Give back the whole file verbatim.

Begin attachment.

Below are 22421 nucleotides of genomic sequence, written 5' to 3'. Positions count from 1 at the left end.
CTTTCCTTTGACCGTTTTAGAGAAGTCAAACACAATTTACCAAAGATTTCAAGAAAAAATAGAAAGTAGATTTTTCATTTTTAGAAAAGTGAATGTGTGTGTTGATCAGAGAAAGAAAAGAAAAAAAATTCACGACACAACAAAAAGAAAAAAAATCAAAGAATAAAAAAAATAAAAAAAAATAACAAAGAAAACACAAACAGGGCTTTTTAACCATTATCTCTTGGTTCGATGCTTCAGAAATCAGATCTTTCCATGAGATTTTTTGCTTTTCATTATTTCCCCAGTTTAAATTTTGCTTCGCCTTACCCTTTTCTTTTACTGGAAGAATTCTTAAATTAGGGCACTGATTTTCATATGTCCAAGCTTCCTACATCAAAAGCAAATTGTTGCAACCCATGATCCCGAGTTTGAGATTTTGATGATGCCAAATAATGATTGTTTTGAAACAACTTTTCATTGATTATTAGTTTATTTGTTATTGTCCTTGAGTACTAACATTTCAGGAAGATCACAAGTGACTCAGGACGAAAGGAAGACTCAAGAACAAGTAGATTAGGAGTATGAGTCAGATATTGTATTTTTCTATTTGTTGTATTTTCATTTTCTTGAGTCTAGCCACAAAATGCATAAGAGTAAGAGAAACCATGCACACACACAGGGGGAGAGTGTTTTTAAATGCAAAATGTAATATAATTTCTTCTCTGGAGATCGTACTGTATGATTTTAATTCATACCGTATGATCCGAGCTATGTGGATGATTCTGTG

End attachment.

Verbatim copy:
Below are 22421 nucleotides of genomic sequence, written 5' to 3'. Positions count from 1 at the left end.
CTTTCCTTTGACCGTTTTAGAGAAGTCAAACACAATTTACCAAAGATTTCAAGAAAAAATAGAAAGTAGATTTTTCATTTTTAGAAAAGTGAATGTGTGTGTTGATCAGAGAAAGAAAAGAAAAAAAATTCACGACACAACAAAAAGAAAAAAAATCAAAGAATAAAAAAAATAAAAAAAAATAACAAAGAAAACACAAACAGGGCTTTTTAACCATTATCTCTTGGTTCGATGCTTCAGAAATCAGATCTTTCCATGAGATTTTTTGCTTTTCATTATTTCCCCAGTTTAAATTTTGCTTCGCCTTACCCTTTTCTTTTACTGGAAGAATTCTTAAATTAGGGCACTGATTTTCATATGTCCAAGCTTCCTACATCAAAAGCAAATTGTTGCAACCCATGATCCCGAGTTTGAGATTTTGATGATGCCAAATAATGATTGTTTTGAAACAACTTTTCATTGATTATTAGTTTATTTGTTATTGTCCTTGAGTACTAACATTTCAGGAAGATCACAAGTGACTCAGGACGAAAGGAAGACTCAAGAACAAGTAGATTAGGAGTATGAGTCAGATATTGTATTTTTCTATTTGTTGTATTTTCATTTTCTTGAGTCTAGCCACAAAATGCATAAGAGTAAGAGAAACCATGCACACACACAGGGGGAGAGTGTTTTTAAATGCAAAATGTAATATAATTTCTTCTCTGGAGATCGTACTGTATGATTTTAATTCATACCGTATGATCCGAGCTATGTGGATGATTCTGTG